After you've read a few thousand books, you'll find yourself saying things like,
"I'm sorry. But that dictionary is just plain wrong!"

Though it is standard practice to regard the word as the unit of meaning, I think it should really be the sentence. A single word's meaning varies widely according to context, intonation, speed, and accentuation in how a sentence is pronounced, all things that can't be seen by studying individual words. That is why after 50 years of study, computer scientists still have been unable to produce a speaking computer or one that understands speech without wild and extravagant, Rube-Goldberg-like machinations and huge internal data stores. And they still sound like machines.

---
or are able to explain to us things they want us to understand (I mean the computer specialists).
pljames
Posted: Saturday, December 20, 2014 3:47:28 PM
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rogermue wrote:
Hi Paul, your "exponentially universal" is a dazzling formulation.
I am smitten. Did you invent it or was it Grammarly that suggested it?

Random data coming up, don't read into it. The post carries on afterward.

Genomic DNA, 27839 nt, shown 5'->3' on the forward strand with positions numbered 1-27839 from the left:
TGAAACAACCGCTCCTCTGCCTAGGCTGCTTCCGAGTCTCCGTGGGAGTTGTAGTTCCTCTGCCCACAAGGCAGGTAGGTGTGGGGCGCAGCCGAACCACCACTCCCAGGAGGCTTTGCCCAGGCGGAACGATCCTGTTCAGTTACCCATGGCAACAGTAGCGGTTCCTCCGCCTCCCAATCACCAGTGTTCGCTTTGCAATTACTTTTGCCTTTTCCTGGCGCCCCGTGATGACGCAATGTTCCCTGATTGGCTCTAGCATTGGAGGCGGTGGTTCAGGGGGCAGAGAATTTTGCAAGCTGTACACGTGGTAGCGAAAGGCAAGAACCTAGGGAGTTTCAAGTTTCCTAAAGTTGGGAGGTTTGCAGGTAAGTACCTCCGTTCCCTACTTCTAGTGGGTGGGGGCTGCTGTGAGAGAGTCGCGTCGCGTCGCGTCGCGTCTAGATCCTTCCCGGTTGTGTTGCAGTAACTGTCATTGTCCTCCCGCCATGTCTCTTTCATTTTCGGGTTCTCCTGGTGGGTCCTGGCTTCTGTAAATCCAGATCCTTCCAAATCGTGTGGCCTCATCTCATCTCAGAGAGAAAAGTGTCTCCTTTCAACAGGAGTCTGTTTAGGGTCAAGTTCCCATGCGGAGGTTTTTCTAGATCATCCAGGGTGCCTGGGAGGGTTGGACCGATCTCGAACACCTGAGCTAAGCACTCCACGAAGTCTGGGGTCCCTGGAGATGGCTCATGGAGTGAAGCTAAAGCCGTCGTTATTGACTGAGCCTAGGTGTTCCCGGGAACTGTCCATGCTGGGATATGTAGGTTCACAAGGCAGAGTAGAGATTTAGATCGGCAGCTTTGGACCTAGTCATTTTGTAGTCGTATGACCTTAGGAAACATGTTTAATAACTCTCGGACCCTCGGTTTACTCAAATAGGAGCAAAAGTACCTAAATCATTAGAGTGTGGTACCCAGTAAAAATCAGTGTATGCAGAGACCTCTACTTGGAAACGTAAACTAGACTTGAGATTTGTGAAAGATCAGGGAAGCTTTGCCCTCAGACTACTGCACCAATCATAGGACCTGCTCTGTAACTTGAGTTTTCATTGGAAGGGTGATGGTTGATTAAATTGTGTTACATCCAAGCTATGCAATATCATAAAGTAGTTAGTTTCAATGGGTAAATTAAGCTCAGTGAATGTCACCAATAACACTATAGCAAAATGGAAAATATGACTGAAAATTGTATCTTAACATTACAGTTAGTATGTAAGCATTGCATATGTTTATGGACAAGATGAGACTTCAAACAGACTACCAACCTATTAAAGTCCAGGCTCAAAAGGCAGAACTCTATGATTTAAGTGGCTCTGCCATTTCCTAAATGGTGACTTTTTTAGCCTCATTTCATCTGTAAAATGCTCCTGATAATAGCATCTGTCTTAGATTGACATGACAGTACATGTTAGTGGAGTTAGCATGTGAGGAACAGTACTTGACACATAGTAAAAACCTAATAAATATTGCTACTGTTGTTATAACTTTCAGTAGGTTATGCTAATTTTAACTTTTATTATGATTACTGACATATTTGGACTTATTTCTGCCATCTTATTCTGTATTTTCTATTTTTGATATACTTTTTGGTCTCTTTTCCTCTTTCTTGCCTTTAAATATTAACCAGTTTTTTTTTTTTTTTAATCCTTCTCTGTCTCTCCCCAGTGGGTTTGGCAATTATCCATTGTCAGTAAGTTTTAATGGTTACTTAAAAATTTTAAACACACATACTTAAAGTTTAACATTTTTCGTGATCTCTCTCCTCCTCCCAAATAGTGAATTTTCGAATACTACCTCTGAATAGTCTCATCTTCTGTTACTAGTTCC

There is a software that's called Visual Thesaurus. I got my idea from that. Paul
pljames
Posted: Saturday, December 20, 2014 4:12:38 PM
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Elvandil wrote:
Words have both a denotation and a connotation. The best way to learn how synonyms differ and the subtle shades of words' meanings is to read, read, read, and talk to people well-versed in that language.

After you've read a few thousand books, you'll find yourself saying things like,
"I'm sorry. But that dictionary is just plain wrong!"

Though it is standard practice to regard the word as the unit of meaning, I think it should really be the sentence. A single word's meaning varies widely according to context, intonation, speed, and accentuation in how a sentence is pronounced, all things that can't be seen by studying individual words. That is why after 50 years of study, computer scientists still have been unable to produce a speaking computer or one that understands speech without wild and extravagant, Rube-Goldberg-like machinations and huge internal data stores. And they still sound like machines.